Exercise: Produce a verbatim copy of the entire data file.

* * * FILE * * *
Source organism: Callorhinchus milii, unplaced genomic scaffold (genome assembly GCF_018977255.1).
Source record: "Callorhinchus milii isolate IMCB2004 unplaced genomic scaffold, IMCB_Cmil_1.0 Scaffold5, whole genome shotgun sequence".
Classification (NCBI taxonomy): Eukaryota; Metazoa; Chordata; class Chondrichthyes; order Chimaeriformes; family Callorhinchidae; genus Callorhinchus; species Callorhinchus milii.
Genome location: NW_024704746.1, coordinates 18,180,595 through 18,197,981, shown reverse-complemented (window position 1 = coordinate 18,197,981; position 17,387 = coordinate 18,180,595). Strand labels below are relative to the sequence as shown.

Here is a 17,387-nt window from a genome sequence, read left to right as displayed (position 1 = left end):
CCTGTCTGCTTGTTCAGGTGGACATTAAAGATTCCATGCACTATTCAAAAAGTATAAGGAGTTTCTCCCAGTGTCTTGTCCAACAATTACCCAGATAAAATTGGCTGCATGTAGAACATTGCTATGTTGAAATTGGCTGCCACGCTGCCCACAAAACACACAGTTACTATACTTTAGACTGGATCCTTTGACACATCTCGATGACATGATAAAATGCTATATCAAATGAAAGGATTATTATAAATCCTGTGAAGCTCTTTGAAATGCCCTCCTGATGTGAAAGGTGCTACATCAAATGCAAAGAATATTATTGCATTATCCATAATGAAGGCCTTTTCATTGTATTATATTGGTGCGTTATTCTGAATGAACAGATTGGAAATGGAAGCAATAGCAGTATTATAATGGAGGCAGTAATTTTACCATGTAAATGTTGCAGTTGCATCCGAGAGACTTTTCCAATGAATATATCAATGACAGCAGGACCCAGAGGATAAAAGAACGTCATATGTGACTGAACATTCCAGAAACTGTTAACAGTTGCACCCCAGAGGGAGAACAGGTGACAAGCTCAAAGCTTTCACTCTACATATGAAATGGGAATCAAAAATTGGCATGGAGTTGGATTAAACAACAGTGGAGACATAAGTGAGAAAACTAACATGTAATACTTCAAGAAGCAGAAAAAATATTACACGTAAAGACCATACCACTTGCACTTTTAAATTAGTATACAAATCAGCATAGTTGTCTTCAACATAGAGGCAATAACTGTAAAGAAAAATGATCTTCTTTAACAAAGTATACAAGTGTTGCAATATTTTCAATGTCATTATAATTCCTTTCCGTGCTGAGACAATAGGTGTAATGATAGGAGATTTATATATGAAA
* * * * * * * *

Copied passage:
Source organism: Callorhinchus milii, unplaced genomic scaffold (genome assembly GCF_018977255.1).
Source record: "Callorhinchus milii isolate IMCB2004 unplaced genomic scaffold, IMCB_Cmil_1.0 Scaffold5, whole genome shotgun sequence".
Classification (NCBI taxonomy): Eukaryota; Metazoa; Chordata; class Chondrichthyes; order Chimaeriformes; family Callorhinchidae; genus Callorhinchus; species Callorhinchus milii.
Genome location: NW_024704746.1, coordinates 18,180,595 through 18,197,981, shown reverse-complemented (window position 1 = coordinate 18,197,981; position 17,387 = coordinate 18,180,595). Strand labels below are relative to the sequence as shown.

Here is a 17,387-nt window from a genome sequence, read left to right as displayed (position 1 = left end):
CCTGTCTGCTTGTTCAGGTGGACATTAAAGATTCCATGCACTATTCAAAAAGTATAAGGAGTTTCTCCCAGTGTCTTGTCCAACAATTACCCAGATAAAATTGGCTGCATGTAGAACATTGCTATGTTGAAATTGGCTGCCACGCTGCCCACAAAACACACAGTTACTATACTTTAGACTGGATCCTTTGACACATCTCGATGACATGATAAAATGCTATATCAAATGAAAGGATTATTATAAATCCTGTGAAGCTCTTTGAAATGCCCTCCTGATGTGAAAGGTGCTACATCAAATGCAAAGAATATTATTGCATTATCCATAATGAAGGCCTTTTCATTGTATTATATTGGTGCGTTATTCTGAATGAACAGATTGGAAATGGAAGCAATAGCAGTATTATAATGGAGGCAGTAATTTTACCATGTAAATGTTGCAGTTGCATCCGAGAGACTTTTCCAATGAATATATCAATGACAGCAGGACCCAGAGGATAAAAGAACGTCATATGTGACTGAACATTCCAGAAACTGTTAACAGTTGCACCCCAGAGGGAGAACAGGTGACAAGCTCAAAGCTTTCACTCTACATATGAAATGGGAATCAAAAATTGGCATGGAGTTGGATTAAACAACAGTGGAGACATAAGTGAGAAAACTAACATGTAATACTTCAAGAAGCAGAAAAAATATTACACGTAAAGACCATACCACTTGCACTTTTAAATTAGTATACAAATCAGCATAGTTGTCTTCAACATAGAGGCAATAACTGTAAAGAAAAATGATCTTCTTTAACAAAGTATACAAGTGTTGCAATATTTTCAATGTCATTATAATTCCTTTCCGTGCTGAGACAATAGGTGTAATGATAGGAGATTTATATATGAAA